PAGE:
I later saw the film and was mesmerised by the men’s courage. It was my admiration for the CockIeshell Heroes that made me so delighted when I purchased Sparks’ DSM and service medals some years before he died in December 2002, aged 80.
Last year my collection of Victoria Crosses – the largest in the world and now totalling 170 – went on public display in the Lord Ashcroft Gallery at the Imperial War Museum. Eventually, I want my other medal collections also to go on public display. In the meantime, a selection of my Special Forces medals is temporarily going on show next week in central London.
Among the medals to go on display are those of Sergeant Bruce Ogden-Smith, one of the most courageous and colourful characters of the Second World War. By late 1943, Ogden-Smith had been given an extraordinary Special Forces’ mission: he was asked to swim secretly in the dead of night to French beaches to conduct “beach reconnaissance”. At the time, he was serving with the Commandos’ fledgling Special Boat Squadron (SBS).
The success – or failure – of the Normandy landings depended on obtaining detailed and accurate information of the Normandy beaches because parts consisted of peat, which was too soft for military vehicles.
So Ogden-Smith and Major Logan Scott-Bowden were taken to within a few hundred yards of the shore by a small landing craft or midget submarine – and then left to swim ashore in a waterproof suits, with a torch, compass and other equipment.
The two were also armed with a waterproof Colt.45 and a fighting knife in case they encountered enemy soldiers. After getting samples of sand from the beach, the men swam hundreds of yards back out to sea to be retrieved by their waiting comrades. The two men swam to various French beaches on some 30 occasions.
Ogden-Smith was awarded the Military Medal (MM) and Distinguished Conduct Medal (DCM), while Scott-Bowden was awarded the Distinguished Service Order (DSO) and Military Cross (MC). At the end of the war, Ogden-Smith is believed to have returned to his native Wales where he died in December 1986.
One former SAS man whose medals will also go on display next week is Staff Sergeant Sekonaia Takavesi, who took part in the secret war in Oman against the adoo rebels. On the morning of July 19, 1972, the adoo launched a carefully-planned attack using 250 of their most elite fighters to try to capture the small market town of Mirbat.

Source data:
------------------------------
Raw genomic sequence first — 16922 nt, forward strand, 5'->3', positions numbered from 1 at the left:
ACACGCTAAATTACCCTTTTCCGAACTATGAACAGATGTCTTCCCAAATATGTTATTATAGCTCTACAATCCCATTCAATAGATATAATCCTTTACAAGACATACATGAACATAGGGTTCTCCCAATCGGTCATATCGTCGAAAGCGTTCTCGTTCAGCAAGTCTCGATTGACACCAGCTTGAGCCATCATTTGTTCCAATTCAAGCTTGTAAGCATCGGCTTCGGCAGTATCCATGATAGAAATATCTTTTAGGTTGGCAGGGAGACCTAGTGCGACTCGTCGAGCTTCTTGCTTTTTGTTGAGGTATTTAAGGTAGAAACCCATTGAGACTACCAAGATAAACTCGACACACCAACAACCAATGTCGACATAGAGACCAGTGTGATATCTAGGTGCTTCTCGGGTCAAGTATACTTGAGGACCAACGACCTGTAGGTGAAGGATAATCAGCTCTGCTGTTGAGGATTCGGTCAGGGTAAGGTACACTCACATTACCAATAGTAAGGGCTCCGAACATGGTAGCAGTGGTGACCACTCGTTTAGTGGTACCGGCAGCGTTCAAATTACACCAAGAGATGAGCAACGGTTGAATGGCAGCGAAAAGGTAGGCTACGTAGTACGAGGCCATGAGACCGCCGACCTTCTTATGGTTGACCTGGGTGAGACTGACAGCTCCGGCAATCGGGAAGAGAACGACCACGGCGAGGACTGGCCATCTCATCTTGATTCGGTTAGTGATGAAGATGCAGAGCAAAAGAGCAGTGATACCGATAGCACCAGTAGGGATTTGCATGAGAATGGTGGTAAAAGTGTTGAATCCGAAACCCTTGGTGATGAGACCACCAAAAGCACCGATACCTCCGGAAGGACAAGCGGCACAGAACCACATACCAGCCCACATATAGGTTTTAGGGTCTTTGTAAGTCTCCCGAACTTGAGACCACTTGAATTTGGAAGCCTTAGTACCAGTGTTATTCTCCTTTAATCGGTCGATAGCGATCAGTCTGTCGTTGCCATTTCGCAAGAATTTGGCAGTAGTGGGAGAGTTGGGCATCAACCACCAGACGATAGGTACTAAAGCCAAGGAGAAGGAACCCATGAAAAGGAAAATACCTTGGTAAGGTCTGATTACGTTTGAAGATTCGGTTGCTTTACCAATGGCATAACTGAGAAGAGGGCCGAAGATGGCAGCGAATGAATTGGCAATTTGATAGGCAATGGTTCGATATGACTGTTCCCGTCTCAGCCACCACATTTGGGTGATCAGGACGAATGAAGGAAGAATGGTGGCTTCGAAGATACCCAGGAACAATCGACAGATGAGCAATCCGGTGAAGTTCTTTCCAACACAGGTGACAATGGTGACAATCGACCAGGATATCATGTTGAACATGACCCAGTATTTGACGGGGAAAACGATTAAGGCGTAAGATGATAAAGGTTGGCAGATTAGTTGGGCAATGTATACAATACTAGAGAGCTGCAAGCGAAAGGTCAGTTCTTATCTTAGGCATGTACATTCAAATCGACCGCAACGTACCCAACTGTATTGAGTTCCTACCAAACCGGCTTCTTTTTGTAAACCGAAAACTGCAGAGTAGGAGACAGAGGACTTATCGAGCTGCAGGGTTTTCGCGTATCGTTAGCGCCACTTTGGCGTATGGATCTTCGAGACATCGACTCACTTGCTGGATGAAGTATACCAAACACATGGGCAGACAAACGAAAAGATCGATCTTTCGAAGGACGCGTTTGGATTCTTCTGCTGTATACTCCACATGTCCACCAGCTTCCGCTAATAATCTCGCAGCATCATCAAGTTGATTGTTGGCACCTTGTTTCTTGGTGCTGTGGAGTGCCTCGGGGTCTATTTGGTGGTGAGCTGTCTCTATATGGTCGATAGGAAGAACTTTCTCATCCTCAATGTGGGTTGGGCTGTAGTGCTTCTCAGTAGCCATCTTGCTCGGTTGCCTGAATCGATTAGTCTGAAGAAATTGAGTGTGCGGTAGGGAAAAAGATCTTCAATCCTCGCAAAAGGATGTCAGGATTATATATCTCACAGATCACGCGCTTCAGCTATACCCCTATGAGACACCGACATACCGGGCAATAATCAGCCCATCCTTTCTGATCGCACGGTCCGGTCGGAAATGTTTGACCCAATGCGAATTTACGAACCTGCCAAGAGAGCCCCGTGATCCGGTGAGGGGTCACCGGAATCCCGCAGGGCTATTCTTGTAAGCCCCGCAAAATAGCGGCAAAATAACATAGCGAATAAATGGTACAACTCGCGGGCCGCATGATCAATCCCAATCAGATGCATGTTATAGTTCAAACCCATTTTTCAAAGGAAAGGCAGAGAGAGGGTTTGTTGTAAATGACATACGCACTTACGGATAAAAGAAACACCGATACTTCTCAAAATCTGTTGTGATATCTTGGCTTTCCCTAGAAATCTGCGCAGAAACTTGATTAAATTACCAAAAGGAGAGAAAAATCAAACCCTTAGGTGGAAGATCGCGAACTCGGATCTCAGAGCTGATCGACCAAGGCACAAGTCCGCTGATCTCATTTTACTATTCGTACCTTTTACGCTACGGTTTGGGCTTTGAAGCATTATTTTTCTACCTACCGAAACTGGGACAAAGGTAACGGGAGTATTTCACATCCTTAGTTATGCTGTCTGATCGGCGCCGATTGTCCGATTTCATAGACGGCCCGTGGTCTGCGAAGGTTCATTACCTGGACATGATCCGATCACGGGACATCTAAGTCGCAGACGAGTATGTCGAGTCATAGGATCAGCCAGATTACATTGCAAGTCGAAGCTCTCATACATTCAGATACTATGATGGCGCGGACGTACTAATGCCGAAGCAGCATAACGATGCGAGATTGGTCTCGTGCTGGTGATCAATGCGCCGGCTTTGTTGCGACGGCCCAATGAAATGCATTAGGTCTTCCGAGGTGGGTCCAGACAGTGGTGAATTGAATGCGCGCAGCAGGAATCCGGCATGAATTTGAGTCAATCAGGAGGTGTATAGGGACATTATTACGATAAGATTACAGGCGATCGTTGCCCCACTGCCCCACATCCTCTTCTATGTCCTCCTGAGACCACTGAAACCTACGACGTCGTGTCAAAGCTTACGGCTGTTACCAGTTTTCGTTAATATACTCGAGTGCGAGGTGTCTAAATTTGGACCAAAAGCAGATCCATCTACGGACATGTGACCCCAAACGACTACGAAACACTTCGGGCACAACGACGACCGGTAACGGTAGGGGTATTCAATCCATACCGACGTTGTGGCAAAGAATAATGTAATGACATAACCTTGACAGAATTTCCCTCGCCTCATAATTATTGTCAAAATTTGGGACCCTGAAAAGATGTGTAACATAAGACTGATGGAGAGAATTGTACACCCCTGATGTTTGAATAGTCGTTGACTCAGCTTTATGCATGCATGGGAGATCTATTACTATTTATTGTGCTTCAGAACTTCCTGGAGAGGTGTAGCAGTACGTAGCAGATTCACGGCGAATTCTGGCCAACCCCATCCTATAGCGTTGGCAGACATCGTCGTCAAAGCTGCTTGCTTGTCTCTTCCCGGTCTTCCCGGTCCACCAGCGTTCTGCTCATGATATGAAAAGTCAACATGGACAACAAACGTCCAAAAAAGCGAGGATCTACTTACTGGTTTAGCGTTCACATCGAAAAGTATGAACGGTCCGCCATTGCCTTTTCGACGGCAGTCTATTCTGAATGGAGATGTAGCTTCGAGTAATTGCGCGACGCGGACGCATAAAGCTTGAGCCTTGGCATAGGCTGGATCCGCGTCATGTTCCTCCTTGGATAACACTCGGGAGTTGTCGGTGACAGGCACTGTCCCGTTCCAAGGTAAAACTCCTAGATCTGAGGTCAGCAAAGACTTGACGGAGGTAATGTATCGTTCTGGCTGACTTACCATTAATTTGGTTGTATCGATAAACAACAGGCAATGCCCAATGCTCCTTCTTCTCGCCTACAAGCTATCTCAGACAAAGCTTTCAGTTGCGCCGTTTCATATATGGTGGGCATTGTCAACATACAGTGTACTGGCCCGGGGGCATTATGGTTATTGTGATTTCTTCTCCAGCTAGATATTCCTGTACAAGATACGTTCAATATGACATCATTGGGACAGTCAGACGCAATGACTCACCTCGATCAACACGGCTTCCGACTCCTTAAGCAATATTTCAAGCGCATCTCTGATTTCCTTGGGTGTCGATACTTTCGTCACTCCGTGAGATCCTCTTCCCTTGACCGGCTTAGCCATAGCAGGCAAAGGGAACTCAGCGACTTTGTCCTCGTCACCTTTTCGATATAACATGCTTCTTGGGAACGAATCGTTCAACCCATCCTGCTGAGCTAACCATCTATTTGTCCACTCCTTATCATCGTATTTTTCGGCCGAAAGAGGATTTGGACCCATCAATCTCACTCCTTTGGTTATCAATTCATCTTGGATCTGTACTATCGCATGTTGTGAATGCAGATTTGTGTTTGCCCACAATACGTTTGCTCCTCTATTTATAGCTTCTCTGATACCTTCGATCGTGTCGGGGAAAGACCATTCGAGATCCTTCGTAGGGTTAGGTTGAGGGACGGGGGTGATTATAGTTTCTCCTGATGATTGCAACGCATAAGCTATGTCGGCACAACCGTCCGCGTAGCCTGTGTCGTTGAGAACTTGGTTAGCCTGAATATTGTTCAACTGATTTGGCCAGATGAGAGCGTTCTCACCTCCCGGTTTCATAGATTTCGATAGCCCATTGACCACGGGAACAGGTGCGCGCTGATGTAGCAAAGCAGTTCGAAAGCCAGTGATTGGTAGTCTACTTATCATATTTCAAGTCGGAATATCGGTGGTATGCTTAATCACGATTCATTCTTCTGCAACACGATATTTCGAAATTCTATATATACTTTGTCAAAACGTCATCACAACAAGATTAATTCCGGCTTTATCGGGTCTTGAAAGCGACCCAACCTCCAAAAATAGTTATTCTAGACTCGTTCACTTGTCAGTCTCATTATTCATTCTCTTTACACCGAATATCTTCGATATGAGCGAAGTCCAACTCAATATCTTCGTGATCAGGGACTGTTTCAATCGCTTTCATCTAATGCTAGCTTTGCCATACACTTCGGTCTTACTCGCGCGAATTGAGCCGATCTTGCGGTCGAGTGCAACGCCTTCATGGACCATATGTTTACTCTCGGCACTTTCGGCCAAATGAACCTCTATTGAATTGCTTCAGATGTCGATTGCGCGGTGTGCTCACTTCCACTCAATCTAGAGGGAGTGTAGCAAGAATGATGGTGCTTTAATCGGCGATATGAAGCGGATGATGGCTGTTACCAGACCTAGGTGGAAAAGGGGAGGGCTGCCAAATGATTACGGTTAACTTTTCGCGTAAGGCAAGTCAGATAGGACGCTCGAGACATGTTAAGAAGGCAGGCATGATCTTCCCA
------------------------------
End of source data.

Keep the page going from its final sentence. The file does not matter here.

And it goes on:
The nine SAS soldiers who were staying in the town heard theadoo attack a small detachment of Dhofar Gendamerie, then saw waves of enemy soldiers heading towards the British Army Training Team (BATT) house.
Trooper Talaiasi Labalaba, who like Takavesi was Fijian, initially fired the 25-pounder gun alone (for maximum effect the gun should be manned by five men). Labalaba was in no doubt of the importance of his role: if the gun was captured, the adoo would be left to sweep through the town unchecked.
Perhaps inevitably, Labalaba was eventually wounded and, later, killed, while several other comrades were also killed or wounded. Takavesi, who had fought courageously throughout the battle, was among those with the most serious injuries.
However, just as their position looked hopeless, and with theadoo just 20 metres from the gun-pit, the cloud cover lifted and two jets from the Sultan’s Air Force arrived and strafed the enemy with cannon-fire. Furthermore, SAS reinforcements, who had received a radio SOS message, also fought their way through the town.
Slowly but surely, the adoo were forced to retreat and, eventually, Takavesi and others received medical attention, while the Battle of Mirbat proved a turning point in the conflict.
After four hours of ferocious fighting, the adoo had been forced to leave behind 40 men, dead and wounded. Subsequent intelligence reports put the enemy’s total casualty figure at 100 or more.
In April 1974, Takavesi was awarded the Distinguished Conduct Medal (DCM) for his gallantry at Mirbat. He was eventually discharged from the Army in 1986 with a glowing testimonial from his commanding officer: “SSgt Takavesi has become a legend in his own time within the SAS due to his outstanding operational exploits.”
Sparks, Ogden-Smith, Takavesi and others like them are a special breed of men. They have all risked their lives time and again for their country and we all owe them an enormous debt. I am delighted that this week their medals will go on public display – and, quite rightly, their bravery will be more widely appreciated.
• A selection of Lord Ashcroft’s Special Forces medals will go on display at the BADA Antiques & Fine Art Fair at the Duke of York Square in London from March 23-9. Lord Ashcroft is the author of three books on bravery, including Special Forces Heroes.